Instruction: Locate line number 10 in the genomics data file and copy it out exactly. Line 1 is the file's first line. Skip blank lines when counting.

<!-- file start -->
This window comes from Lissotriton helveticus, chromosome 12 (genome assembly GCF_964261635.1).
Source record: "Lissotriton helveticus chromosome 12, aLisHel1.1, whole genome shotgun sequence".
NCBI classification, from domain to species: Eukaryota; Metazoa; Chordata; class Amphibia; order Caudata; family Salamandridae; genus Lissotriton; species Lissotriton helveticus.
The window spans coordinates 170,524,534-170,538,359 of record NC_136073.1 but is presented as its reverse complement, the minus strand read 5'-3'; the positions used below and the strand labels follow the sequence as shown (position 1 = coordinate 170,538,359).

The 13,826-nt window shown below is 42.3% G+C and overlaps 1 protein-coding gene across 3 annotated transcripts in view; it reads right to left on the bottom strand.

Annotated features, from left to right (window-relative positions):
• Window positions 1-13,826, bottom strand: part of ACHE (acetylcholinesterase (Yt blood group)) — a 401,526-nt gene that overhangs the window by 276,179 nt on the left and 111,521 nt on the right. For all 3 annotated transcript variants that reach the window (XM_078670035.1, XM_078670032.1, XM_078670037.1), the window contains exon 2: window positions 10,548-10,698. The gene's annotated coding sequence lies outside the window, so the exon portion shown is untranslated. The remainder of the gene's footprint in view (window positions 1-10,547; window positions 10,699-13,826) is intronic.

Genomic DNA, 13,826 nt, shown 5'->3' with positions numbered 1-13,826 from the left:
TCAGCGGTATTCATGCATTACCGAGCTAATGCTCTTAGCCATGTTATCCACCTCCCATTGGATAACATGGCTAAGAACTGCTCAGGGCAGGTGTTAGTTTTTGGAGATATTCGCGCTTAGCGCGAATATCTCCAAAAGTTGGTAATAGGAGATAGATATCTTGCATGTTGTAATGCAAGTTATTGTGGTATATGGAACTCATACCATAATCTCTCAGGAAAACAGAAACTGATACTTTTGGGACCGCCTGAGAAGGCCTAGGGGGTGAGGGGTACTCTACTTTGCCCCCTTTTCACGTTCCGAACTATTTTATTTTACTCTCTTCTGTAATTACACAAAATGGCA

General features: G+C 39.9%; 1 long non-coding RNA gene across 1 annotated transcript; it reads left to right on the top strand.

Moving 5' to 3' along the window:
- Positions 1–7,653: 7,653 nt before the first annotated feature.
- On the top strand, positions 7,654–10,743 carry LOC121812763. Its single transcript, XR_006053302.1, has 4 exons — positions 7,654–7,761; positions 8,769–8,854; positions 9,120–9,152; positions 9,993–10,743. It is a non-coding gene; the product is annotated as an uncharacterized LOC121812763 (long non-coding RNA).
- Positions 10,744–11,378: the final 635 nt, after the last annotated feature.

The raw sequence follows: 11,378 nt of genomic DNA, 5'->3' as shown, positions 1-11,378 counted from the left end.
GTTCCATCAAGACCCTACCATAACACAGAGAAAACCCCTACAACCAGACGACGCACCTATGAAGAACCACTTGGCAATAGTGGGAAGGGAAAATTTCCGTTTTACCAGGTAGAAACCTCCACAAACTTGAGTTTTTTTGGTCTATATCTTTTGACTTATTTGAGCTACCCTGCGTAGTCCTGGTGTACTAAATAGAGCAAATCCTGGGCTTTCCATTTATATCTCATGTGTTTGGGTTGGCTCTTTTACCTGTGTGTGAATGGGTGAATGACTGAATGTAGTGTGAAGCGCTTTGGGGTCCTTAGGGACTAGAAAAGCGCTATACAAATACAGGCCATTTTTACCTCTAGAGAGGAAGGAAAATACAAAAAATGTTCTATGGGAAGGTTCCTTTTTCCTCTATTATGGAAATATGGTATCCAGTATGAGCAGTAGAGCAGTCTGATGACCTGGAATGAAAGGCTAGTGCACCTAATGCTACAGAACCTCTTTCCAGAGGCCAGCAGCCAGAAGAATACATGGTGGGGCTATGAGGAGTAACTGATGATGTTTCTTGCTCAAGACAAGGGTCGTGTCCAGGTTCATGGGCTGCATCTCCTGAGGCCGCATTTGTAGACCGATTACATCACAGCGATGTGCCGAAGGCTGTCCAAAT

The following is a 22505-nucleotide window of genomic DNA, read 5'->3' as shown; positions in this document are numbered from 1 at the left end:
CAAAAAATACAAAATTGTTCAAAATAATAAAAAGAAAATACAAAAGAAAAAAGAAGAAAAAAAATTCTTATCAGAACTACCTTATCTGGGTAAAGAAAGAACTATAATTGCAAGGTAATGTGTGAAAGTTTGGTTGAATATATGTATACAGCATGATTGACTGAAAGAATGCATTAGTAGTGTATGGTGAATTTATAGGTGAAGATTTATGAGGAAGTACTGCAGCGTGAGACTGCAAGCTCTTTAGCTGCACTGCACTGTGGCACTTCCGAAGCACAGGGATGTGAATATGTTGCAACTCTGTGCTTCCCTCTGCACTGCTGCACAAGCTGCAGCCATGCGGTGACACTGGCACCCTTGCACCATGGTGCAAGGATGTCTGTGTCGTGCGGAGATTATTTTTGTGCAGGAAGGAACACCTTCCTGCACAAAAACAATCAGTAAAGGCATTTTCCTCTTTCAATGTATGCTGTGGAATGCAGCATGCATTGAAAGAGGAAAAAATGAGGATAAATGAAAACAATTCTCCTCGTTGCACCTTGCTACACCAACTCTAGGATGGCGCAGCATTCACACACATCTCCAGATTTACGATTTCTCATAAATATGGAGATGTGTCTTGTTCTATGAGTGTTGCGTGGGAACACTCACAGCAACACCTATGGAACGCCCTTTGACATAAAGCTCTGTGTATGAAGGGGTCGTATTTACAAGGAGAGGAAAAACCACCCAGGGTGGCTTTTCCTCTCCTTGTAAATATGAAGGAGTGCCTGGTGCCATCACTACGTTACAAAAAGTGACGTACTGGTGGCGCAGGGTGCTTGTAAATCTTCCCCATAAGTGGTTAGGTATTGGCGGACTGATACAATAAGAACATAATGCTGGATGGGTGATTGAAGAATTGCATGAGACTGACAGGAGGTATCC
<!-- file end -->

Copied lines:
General features: G+C 39.9%; 1 long non-coding RNA gene across 1 annotated transcript; it reads left to right on the top strand.